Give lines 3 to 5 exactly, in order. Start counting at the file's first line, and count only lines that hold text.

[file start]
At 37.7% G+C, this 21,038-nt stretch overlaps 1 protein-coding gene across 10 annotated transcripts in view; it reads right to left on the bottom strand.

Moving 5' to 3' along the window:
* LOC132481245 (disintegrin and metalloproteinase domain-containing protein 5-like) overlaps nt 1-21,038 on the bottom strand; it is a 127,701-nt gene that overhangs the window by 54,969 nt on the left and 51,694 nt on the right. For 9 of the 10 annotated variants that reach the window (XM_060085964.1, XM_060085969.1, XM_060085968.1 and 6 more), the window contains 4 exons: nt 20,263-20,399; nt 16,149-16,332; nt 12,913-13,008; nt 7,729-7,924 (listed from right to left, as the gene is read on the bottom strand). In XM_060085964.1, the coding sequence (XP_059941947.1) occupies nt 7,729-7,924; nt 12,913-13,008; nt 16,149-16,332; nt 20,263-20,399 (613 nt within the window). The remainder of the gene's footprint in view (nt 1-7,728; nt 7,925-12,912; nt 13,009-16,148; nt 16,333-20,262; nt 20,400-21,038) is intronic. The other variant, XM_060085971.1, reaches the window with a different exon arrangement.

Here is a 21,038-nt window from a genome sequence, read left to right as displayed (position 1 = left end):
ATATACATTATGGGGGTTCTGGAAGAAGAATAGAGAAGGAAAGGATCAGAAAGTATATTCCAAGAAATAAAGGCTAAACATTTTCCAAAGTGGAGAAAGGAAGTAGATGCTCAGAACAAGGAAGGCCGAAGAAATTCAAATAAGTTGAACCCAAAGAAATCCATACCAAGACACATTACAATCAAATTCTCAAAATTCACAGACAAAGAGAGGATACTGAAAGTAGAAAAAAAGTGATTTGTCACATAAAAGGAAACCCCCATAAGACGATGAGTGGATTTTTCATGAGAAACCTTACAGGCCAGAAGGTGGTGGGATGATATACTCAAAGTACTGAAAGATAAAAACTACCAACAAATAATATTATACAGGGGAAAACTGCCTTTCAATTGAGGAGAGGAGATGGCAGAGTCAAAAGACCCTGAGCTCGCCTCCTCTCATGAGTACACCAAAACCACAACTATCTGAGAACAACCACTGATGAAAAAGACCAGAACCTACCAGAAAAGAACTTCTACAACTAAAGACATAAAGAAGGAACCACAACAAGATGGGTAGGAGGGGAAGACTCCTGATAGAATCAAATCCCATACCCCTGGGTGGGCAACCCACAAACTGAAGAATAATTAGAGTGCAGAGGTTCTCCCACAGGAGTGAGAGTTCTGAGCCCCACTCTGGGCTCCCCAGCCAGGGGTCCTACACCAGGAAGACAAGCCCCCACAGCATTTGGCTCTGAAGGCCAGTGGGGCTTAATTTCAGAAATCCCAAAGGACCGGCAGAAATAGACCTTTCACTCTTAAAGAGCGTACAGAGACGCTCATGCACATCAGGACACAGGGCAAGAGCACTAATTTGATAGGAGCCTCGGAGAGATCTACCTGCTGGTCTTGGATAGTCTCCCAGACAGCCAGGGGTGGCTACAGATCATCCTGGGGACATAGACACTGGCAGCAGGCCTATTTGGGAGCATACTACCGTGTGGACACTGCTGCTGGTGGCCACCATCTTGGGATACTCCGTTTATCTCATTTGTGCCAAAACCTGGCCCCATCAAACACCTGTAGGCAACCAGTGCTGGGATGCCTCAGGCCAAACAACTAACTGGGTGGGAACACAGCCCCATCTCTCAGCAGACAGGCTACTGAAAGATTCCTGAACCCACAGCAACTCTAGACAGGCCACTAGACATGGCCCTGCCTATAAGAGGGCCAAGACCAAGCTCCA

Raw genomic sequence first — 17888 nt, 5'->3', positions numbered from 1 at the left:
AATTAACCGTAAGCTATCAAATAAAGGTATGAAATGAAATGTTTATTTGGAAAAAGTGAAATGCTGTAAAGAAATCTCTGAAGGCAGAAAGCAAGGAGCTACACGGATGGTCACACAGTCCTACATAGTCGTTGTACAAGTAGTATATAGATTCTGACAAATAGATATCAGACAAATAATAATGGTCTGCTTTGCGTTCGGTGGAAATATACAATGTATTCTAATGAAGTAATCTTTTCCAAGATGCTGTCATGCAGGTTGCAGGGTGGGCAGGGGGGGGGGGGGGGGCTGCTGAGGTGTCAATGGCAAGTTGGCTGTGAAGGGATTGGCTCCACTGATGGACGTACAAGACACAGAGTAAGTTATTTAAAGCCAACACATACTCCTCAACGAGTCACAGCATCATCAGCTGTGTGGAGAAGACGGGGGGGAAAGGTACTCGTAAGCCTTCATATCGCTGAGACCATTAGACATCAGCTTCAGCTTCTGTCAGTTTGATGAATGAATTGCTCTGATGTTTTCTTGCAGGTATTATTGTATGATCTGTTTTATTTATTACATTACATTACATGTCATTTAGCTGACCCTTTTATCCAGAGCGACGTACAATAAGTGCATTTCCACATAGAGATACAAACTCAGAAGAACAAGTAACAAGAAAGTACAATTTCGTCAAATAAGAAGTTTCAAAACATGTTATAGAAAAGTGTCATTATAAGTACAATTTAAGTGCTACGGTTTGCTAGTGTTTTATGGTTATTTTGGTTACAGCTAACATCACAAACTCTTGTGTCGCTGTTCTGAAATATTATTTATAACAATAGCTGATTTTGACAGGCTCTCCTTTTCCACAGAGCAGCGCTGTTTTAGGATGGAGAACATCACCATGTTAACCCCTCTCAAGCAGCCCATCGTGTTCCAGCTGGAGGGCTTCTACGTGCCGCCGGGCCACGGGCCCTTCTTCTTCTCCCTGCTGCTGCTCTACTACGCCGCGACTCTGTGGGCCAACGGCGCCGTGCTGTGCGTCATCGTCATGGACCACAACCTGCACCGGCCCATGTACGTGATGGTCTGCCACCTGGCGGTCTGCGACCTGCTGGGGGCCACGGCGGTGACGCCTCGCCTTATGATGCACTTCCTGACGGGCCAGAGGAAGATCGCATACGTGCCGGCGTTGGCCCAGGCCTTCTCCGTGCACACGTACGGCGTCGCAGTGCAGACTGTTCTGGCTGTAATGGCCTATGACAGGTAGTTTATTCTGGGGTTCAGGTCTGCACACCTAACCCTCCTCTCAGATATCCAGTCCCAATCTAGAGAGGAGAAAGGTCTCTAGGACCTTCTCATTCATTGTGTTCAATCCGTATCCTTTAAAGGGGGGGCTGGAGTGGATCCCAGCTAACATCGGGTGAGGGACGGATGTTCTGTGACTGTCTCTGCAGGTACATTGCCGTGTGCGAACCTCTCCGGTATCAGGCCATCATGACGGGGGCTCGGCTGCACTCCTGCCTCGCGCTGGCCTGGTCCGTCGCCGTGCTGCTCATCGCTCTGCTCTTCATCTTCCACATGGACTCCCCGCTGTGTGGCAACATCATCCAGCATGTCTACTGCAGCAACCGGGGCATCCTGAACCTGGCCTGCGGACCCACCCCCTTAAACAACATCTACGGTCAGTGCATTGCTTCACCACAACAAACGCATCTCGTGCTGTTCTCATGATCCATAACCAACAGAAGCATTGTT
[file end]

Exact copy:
* LOC132481245 (disintegrin and metalloproteinase domain-containing protein 5-like) overlaps nt 1-21,038 on the bottom strand; it is a 127,701-nt gene that overhangs the window by 54,969 nt on the left and 51,694 nt on the right. For 9 of the 10 annotated variants that reach the window (XM_060085964.1, XM_060085969.1, XM_060085968.1 and 6 more), the window contains 4 exons: nt 20,263-20,399; nt 16,149-16,332; nt 12,913-13,008; nt 7,729-7,924 (listed from right to left, as the gene is read on the bottom strand). In XM_060085964.1, the coding sequence (XP_059941947.1) occupies nt 7,729-7,924; nt 12,913-13,008; nt 16,149-16,332; nt 20,263-20,399 (613 nt within the window). The remainder of the gene's footprint in view (nt 1-7,728; nt 7,925-12,912; nt 13,009-16,148; nt 16,333-20,262; nt 20,400-21,038) is intronic. The other variant, XM_060085971.1, reaches the window with a different exon arrangement.

Here is a 21,038-nt window from a genome sequence, read left to right as displayed (position 1 = left end):
ATATACATTATGGGGGTTCTGGAAGAAGAATAGAGAAGGAAAGGATCAGAAAGTATATTCCAAGAAATAAAGGCTAAACATTTTCCAAAGTGGAGAAAGGAAGTAGATGCTCAGAACAAGGAAGGCCGAAGAAATTCAAATAAGTTGAACCCAAAGAAATCCATACCAAGACACATTACAATCAAATTCTCAAAATTCACAGACAAAGAGAGGATACTGAAAGTAGAAAAAAAGTGATTTGTCACATAAAAGGAAACCCCCATAAGACGATGAGTGGATTTTTCATGAGAAACCTTACAGGCCAGAAGGTGGTGGGATGATATACTCAAAGTACTGAAAGATAAAAACTACCAACAAATAATATTATACAGGGGAAAACTGCCTTTCAATTGAGGAGAGGAGATGGCAGAGTCAAAAGACCCTGAGCTCGCCTCCTCTCATGAGTACACCAAAACCACAACTATCTGAGAACAACCACTGATGAAAAAGACCAGAACCTACCAGAAAAGAACTTCTACAACTAAAGACATAAAGAAGGAACCACAACAAGATGGGTAGGAGGGGAAGACTCCTGATAGAATCAAATCCCATACCCCTGGGTGGGCAACCCACAAACTGAAGAATAATTAGAGTGCAGAGGTTCTCCCACAGGAGTGAGAGTTCTGAGCCCCACTCTGGGCTCCCCAGCCAGGGGTCCTACACCAGGAAGACAAGCCCCCACAGCATTTGGCTCTGAAGGCCAGTGGGGCTTAATTTCAGAAATCCCAAAGGACCGGCAGAAATAGACCTTTCACTCTTAAAGAGCGTACAGAGACGCTCATGCACATCAGGACACAGGGCAAGAGCACTAATTTGATAGGAGCCTCGGAGAGATCTACCTGCTGGTCTTGGATAGTCTCCCAGACAGCCAGGGGTGGCTACAGATCATCCTGGGGACATAGACACTGGCAGCAGGCCTATTTGGGAGCATACTACCGTGTGGACACTGCTGCTGGTGGCCACCATCTTGGGATACTCCGTTTATCTCATTTGTGCCAAAACCTGGCCCCATCAAACACCTGTAGGCAACCAGTGCTGGGATGCCTCAGGCCAAACAACTAACTGGGTGGGAACACAGCCCCATCTCTCAGCAGACAGGCTACTGAAAGATTCCTGAACCCACAGCAACTCTAGACAGGCCACTAGACATGGCCCTGCCTATAAGAGGGCCAAGACCAAGCTCCA